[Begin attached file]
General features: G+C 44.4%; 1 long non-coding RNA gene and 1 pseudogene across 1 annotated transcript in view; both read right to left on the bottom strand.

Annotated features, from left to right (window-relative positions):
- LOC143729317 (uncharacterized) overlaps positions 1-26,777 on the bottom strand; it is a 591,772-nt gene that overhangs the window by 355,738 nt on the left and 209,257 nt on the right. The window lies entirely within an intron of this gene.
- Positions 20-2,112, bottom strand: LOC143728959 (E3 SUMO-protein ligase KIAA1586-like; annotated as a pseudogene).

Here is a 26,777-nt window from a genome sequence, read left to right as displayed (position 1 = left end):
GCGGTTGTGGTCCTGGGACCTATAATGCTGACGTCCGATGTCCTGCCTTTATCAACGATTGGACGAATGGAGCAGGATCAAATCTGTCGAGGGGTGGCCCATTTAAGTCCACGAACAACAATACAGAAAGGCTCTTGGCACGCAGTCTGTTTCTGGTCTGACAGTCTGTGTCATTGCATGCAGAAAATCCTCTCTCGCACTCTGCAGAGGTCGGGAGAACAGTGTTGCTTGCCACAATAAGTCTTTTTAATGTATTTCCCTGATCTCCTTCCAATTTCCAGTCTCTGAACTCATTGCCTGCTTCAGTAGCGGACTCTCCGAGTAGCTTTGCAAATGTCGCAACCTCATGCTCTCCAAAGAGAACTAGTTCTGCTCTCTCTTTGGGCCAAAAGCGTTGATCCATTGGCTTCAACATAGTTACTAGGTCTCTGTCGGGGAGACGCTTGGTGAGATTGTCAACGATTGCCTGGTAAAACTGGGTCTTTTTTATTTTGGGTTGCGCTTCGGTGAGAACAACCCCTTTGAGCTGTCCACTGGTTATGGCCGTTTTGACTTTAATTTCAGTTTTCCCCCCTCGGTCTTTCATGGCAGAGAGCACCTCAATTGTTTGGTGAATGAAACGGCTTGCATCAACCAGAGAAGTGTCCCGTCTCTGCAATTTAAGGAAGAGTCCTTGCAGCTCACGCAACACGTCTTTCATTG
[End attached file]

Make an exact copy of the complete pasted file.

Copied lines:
General features: G+C 44.4%; 1 long non-coding RNA gene and 1 pseudogene across 1 annotated transcript in view; both read right to left on the bottom strand.

Annotated features, from left to right (window-relative positions):
- LOC143729317 (uncharacterized) overlaps positions 1-26,777 on the bottom strand; it is a 591,772-nt gene that overhangs the window by 355,738 nt on the left and 209,257 nt on the right. The window lies entirely within an intron of this gene.
- Positions 20-2,112, bottom strand: LOC143728959 (E3 SUMO-protein ligase KIAA1586-like; annotated as a pseudogene).

Here is a 26,777-nt window from a genome sequence, read left to right as displayed (position 1 = left end):
GCGGTTGTGGTCCTGGGACCTATAATGCTGACGTCCGATGTCCTGCCTTTATCAACGATTGGACGAATGGAGCAGGATCAAATCTGTCGAGGGGTGGCCCATTTAAGTCCACGAACAACAATACAGAAAGGCTCTTGGCACGCAGTCTGTTTCTGGTCTGACAGTCTGTGTCATTGCATGCAGAAAATCCTCTCTCGCACTCTGCAGAGGTCGGGAGAACAGTGTTGCTTGCCACAATAAGTCTTTTTAATGTATTTCCCTGATCTCCTTCCAATTTCCAGTCTCTGAACTCATTGCCTGCTTCAGTAGCGGACTCTCCGAGTAGCTTTGCAAATGTCGCAACCTCATGCTCTCCAAAGAGAACTAGTTCTGCTCTCTCTTTGGGCCAAAAGCGTTGATCCATTGGCTTCAACATAGTTACTAGGTCTCTGTCGGGGAGACGCTTGGTGAGATTGTCAACGATTGCCTGGTAAAACTGGGTCTTTTTTATTTTGGGTTGCGCTTCGGTGAGAACAACCCCTTTGAGCTGTCCACTGGTTATGGCCGTTTTGACTTTAATTTCAGTTTTCCCCCCTCGGTCTTTCATGGCAGAGAGCACCTCAATTGTTTGGTGAATGAAACGGCTTGCATCAACCAGAGAAGTGTCCCGTCTCTGCAATTTAAGGAAGAGTCCTTGCAGCTCACGCAACACGTCTTTCATTG